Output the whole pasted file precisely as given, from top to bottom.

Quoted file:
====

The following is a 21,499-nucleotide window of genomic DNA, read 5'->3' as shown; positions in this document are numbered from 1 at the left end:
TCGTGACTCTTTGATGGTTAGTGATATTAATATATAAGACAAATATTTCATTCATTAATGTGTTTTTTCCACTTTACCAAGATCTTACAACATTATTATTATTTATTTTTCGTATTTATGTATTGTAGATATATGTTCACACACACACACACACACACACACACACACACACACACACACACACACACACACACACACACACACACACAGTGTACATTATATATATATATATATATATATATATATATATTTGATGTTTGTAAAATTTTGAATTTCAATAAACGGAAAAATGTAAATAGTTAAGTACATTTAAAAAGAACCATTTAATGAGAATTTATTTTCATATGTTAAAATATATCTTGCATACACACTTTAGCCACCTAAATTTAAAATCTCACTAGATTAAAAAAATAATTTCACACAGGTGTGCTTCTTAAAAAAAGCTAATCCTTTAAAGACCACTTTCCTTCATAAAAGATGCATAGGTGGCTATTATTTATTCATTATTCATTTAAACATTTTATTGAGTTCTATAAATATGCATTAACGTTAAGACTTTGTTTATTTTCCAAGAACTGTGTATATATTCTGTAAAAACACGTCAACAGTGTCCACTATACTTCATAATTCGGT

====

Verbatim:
The following is a 21,499-nucleotide window of genomic DNA, read 5'->3' as shown; positions in this document are numbered from 1 at the left end:
TCGTGACTCTTTGATGGTTAGTGATATTAATATATAAGACAAATATTTCATTCATTAATGTGTTTTTTCCACTTTACCAAGATCTTACAACATTATTATTATTTATTTTTCGTATTTATGTATTGTAGATATATGTTCACACACACACACACACACACACACACACACACACACACACACACACACACACACACACACACACACACACAGTGTACATTATATATATATATATATATATATATATATATATTTGATGTTTGTAAAATTTTGAATTTCAATAAACGGAAAAATGTAAATAGTTAAGTACATTTAAAAAGAACCATTTAATGAGAATTTATTTTCATATGTTAAAATATATCTTGCATACACACTTTAGCCACCTAAATTTAAAATCTCACTAGATTAAAAAAATAATTTCACACAGGTGTGCTTCTTAAAAAAAGCTAATCCTTTAAAGACCACTTTCCTTCATAAAAGATGCATAGGTGGCTATTATTTATTCATTATTCATTTAAACATTTTATTGAGTTCTATAAATATGCATTAACGTTAAGACTTTGTTTATTTTCCAAGAACTGTGTATATATTCTGTAAAAACACGTCAACAGTGTCCACTATACTTCATAATTCGGT